It not shocking news to discover that “recovering” politicians often lobby their former colleagues. This show about Gore’s testimony to the Senate Foreign Relations Committee is just an example.
This week I spent a several hours listening to the first hearing of the Senate Foreign Relations Committee of the current congressional session. Former Vice President Al Gore, the founder of an organization called Alliance for Climate Protection was the only witness during the 2 hour and 50 minute hearing. Watching that hearing, no one would ever know that the former VP is also a partner in Kleiner Perkins Caufield & Byers a Silicon Valley venture capital firm with significant financial interests in the very topic of conversation – non-nuclear alternatives to fossil fuel energy power production.
This is a matter of collegial privilege offered to a very few.
After watching the hearing and producing a rather extensive blog post about the hearing for Atomic Insights, I happened to choose to listen to NPR Environment Podcast for January 29, 2009. There was an amusing juxtaposition of stories; the first one talked about Gore’s visit to Capitol Hill, the second one was an interview with Ray Lane, also a partner in KPCB, about the need for federal assistance to the alternative energy industry in the fact of the global economic crisis.
None of the NPR correspondents made the connection between Gore and Lane.
It was also amusing to hear Gore explaining to Senator Corker and Senator Isakson, two strong nuclear advocates and former independent businessmen, why he talks down the potential for nuclear power as a tool in the fight to save human civilization against the twin threats of climate change and fossil fuel addiction.
I know that this might sound like I am picking on the former VP, but if I am, it is not because I am on a different political team. I happen to agree with some of the things that he says and stands for.
I just think that he should be more open about his financial interests in ensuring that climate change is recognized as a crisis big enough to force the taxpayers to subsidize the very companies into which he is putting his “private risk capital”. At the same time, I think he needs to do a better job of explaining why the crisis is not big enough to allow the expansion of a proven technology that supplies massive quantities of emission free power already.
His claim is that fission either costs too much or presents too big of a risk of “proliferation” means that he puts those factors higher on the priority list than saving human society from choking on deadly fossil fuel waste.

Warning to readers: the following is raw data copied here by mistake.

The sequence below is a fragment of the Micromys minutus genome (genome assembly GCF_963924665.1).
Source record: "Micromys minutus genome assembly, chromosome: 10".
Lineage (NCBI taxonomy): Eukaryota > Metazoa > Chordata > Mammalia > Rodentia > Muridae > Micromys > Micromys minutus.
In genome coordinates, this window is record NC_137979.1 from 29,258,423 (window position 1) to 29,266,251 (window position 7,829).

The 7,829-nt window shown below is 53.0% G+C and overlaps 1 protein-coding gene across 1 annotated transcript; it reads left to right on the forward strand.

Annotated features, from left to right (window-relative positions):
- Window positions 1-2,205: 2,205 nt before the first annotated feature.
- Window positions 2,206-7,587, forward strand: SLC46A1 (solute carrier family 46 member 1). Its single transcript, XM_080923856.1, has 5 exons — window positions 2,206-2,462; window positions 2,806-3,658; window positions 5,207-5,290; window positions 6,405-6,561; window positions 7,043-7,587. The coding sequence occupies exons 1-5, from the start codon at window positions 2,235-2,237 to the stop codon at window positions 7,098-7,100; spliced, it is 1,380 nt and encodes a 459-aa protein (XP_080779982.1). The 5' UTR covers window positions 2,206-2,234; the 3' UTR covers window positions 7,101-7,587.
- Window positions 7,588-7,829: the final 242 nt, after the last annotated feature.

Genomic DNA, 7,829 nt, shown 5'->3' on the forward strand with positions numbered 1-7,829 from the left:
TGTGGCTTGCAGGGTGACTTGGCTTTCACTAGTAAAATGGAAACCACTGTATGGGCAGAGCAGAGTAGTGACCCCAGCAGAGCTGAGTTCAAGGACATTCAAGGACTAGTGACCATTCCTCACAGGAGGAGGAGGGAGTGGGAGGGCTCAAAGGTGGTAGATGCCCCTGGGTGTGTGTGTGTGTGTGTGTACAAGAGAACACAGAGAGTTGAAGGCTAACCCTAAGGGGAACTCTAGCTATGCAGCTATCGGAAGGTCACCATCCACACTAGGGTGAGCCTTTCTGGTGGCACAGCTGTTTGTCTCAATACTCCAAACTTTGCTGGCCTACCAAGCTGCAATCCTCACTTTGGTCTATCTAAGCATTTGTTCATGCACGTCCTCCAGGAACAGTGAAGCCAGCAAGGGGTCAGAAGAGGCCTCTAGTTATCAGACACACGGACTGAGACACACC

My interpretation is that fission simply presents too big of a risk to the success of his investments in alternative forms of energy production. None of the projects that KPCB is financing in alternative energy could compete without both a direct boost from the government and unreasonable handcuffs on competitive energy source from that same government.
Update posted Feb 2, 2009 at 0641: Ausra is one of the companies that KPCB has funded. During the hearing, John Kerry, the chairman of the Senate Foreign Relations Committee specifically mentioned that company, its Las Vegas, NV location and its expansion plans, stating that it was “the future”. I just ran across an article about the company in the San Jose Mercury News dated January 29, 2009, the day after the hearing took place. Here is a quote:
Today, the Palo Alto company says it has responded to the financial crisis by downsizing its goals and now plans to make smaller energy-generation plants and to sell its technology and equipment to utilities and other companies. Ausra’s chief executive said he now doubts the viability of the large-scale solar-thermal segment.
“What a lot of people thought when they went out and signed 500- or 900-megawatt power-purchase agreements was that it was easy to go from a 1-megawatt demo plant to a 900-megawatt project,” said Robert Fishman, Ausra’s chairman, president and CEO. “That’s simply not reality. The finance market will not support it.”
You can also read more about the hearing over at Atomic Insights.